The announcement comes a day after the Alaska Department of Health and Social Services reported a significant increase in the number of COVID-19 cases across the state, city officials reported that 12 staff members at Bartlett Regional Hospital are unable to work due to quarantine and isolation requirements and the City and Borough raised the city’s risk level to “Level 3-Modified High.”

When school officials developed the school calendar for the current school year, they purposefully added time to the back half of the holiday break with the expectation that many families may travel for the holidays after COVID-19 restricted many people from traveling last year.

The decision has paid dividends as schools around the country grapple with a return to classrooms amid a surge of cases and on the heels of holiday travel and gatherings.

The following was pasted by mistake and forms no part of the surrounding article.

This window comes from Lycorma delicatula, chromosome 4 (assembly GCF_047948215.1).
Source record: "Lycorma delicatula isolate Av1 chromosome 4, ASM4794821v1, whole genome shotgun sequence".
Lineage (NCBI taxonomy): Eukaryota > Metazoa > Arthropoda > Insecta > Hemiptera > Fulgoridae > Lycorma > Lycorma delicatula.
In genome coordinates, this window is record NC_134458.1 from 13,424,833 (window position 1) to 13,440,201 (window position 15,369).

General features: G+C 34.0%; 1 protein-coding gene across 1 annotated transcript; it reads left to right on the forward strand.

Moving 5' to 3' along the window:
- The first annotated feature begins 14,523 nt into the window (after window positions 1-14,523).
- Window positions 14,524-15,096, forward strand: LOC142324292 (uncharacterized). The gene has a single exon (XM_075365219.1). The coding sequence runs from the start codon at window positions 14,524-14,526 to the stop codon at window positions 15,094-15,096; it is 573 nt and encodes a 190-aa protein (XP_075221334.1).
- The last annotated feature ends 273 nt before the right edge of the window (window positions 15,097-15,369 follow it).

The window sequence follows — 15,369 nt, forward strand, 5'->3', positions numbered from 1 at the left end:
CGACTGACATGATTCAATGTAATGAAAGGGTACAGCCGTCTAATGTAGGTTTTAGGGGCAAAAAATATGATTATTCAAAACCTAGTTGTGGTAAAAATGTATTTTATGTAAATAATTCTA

“Our later return date allows us a longer buffer from holiday travel and gatherings,” Siddon said in a message to the Empire Tuesday afternoon. “Hopefully, this week buys us an opportunity to catch cases as people return,” she said.

Bartlett said the district is “echoing the city’s recommendation that travelers — including students, staff and families — get tested for COVID-19 upon their return to Juneau.”

Mitigations remain in place

Since school started, Weiss has described the school’s mitigation efforts as “layered.”

Bartlett told the Empire mitigation measures will continue. However, the school will follow the federal Centers for Disease Control and Prevention’s revised guidance on quarantine, which allows people to return to school after five days instead of 10 days.

“The district will be continuing with all of the mitigation measures that were in place last semester including universal masking, testing staff and student athletes, and isolation for positive cases. Schools will continue to use rapid tests for close contacts to allow Test to Stay in school rather than quarantine,” she said in an email.